Bureau observer Janelle Inkster makes a Dobson observation at Macquarie Island. Ashleigh Wilson

Ozone over Australia

At all of the Australian locations, ozone follows a distinct cycle over the course of each year, increasing in winter and spring and then decreasing over summer through to autumn. The size of the increase however is much greater with increasing distance from the tropics - the typical annual range expressed as monthly mean values over the last decade have been around 240 to 260 Dobson units at Darwin, 260 to 310 DU at Brisbane, 270 to 340 DU at Melbourne and 290 to 400 DU at Macquarie. For comparison, in Antarctica during springtime total ozone can drop below 100 DU.

Superimposed upon the annual cycle there is considerable day-to-day variability (again more so in the mid-latitudes than the tropics or subtropics), primarily due to the effect of passing weather systems. Total ozone will often increase or decrease by 50 DU within the space of a day or two. Individual readings on a given day can therefore be much higher or lower than the monthly mean values.

Figure 1 – Monthly mean Total Column Ozone values for Melbourne 1978-2012, smoothed by a 132 month running mean to remove the effects of the annual cycle and long-term periodic influences. (The first and last five years are not shown due to the smoothing).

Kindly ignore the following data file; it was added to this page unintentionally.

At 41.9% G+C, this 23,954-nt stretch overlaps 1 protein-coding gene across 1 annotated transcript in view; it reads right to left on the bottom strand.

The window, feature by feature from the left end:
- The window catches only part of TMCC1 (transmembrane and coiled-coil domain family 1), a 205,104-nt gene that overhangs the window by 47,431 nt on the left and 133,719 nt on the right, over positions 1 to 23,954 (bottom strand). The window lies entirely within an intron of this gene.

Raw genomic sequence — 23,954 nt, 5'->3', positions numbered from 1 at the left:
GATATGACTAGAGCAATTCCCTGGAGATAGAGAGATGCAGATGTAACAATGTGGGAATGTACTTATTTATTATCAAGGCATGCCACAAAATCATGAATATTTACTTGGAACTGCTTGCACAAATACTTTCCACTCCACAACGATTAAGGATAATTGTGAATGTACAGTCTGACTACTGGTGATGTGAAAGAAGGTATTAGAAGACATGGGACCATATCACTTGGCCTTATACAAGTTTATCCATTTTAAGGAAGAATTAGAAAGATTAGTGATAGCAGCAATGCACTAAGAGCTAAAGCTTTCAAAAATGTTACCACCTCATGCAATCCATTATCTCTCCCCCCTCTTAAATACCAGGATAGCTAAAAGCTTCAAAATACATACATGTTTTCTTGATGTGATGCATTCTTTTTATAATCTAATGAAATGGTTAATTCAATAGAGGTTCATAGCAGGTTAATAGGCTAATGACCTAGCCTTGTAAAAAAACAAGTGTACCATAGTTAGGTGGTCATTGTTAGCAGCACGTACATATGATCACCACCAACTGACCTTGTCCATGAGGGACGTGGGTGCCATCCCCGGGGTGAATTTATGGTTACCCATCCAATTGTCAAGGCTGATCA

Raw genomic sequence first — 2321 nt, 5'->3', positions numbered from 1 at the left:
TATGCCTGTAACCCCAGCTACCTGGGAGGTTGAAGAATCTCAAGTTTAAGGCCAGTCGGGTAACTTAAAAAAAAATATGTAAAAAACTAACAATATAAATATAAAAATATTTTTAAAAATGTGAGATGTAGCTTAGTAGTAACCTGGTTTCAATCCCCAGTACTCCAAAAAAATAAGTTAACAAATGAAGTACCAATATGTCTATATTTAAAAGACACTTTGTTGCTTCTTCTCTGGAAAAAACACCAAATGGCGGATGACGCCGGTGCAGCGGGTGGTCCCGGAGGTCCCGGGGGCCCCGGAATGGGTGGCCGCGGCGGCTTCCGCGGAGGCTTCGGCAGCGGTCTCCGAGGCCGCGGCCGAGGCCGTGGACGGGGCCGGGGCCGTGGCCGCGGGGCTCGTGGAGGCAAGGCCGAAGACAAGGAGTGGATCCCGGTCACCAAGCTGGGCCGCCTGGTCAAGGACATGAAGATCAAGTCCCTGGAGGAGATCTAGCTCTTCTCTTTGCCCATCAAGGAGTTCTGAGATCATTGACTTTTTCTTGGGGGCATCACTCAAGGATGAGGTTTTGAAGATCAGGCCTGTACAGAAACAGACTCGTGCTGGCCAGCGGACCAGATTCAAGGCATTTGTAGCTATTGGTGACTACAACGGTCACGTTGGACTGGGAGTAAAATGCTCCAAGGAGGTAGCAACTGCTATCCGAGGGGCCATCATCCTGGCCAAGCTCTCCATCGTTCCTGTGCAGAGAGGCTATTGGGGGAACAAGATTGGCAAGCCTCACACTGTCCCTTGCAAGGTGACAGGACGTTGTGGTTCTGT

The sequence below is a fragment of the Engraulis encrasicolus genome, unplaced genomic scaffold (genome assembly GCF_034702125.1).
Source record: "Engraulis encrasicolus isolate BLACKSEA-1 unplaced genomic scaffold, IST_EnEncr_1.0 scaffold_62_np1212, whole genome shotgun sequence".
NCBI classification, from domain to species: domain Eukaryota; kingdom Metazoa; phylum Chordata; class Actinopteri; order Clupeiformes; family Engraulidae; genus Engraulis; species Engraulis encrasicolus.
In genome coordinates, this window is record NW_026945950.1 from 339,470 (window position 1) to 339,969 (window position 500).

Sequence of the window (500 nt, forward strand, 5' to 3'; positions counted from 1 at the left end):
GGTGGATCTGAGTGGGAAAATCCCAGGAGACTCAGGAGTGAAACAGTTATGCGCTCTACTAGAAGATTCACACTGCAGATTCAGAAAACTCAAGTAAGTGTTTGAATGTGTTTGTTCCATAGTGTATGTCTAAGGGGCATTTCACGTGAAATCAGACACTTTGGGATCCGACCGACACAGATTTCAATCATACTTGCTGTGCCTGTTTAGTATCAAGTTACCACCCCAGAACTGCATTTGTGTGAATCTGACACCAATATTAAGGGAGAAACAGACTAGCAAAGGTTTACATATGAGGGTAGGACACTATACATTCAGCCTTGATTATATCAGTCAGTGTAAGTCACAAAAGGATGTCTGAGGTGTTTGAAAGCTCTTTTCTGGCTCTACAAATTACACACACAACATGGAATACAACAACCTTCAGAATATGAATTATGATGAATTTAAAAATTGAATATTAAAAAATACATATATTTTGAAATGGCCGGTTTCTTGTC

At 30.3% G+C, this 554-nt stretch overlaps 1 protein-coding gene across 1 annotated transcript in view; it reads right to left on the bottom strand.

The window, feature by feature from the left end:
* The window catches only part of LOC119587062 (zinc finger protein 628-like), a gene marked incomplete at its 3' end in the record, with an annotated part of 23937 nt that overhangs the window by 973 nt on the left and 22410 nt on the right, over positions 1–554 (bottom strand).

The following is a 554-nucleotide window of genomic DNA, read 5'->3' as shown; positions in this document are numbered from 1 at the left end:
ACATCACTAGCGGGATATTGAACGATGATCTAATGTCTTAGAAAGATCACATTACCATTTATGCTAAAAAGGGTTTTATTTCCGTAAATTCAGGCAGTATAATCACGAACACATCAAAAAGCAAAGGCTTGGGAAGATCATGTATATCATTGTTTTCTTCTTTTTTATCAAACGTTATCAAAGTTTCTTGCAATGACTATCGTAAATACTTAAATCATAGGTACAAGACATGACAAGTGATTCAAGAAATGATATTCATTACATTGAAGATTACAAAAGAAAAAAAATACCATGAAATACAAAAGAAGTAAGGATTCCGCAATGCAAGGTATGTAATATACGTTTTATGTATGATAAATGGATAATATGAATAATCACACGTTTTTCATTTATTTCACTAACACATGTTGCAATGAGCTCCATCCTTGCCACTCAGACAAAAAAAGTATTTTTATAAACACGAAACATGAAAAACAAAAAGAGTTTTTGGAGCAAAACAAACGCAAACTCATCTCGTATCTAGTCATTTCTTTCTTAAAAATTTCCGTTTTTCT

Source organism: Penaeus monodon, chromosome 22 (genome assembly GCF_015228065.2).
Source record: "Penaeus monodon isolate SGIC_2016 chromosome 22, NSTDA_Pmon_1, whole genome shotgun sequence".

Figure 1 shows that the ozone trend is broadly consistent (in reverse) with the trend in ozone depleting substances, decreasing steadily through the 1980s and early 1990s, followed by a steadying and finally a small increase in recent years.

Two natural phenomena

For year to year variations in ozone, two large-scale natural phenomena are particularly important over mid-latitudes: the 11-year Solar Cycle and the so-called Quasi-Biennial Oscillation (QBO).

The Solar Cycle refers to the approximately cyclical variation in various processes taking place in the sun, first discovered by astronomers noting patterns in the number of sunspots. The amount of solar UV flux received by Earth is modulated by this cycle, and this directly affects the amount of ozone produced in the atmosphere. This may also indirectly influence ozone by modifying the circulation. The effect of the solar cycle over ozone in summer over Melbourne, for example, is about 5 DU.

The Quasi-Biennial Oscillation (QBO) refers to the reversal in direction of the mean east-west wind in the tropical stratosphere. It is observed to take place about every 27-29 months (hence the name “quasi-biennial”). Although not all the mechanisms are fully resolved, the QBO appears to have a very significant influence on the stratosphere at latitudes outside the tropics as well. The phase of the QBO in a given year affects springtime ozone values by up to 20 DU.

Other factors which have been shown to influence ozone levels include debris from volcanic eruptions injected into the stratosphere, and various dynamic influences including the El Niño–Southern Oscillation (ENSO).

Read more on the Montreal Protocol’s 25th anniversary.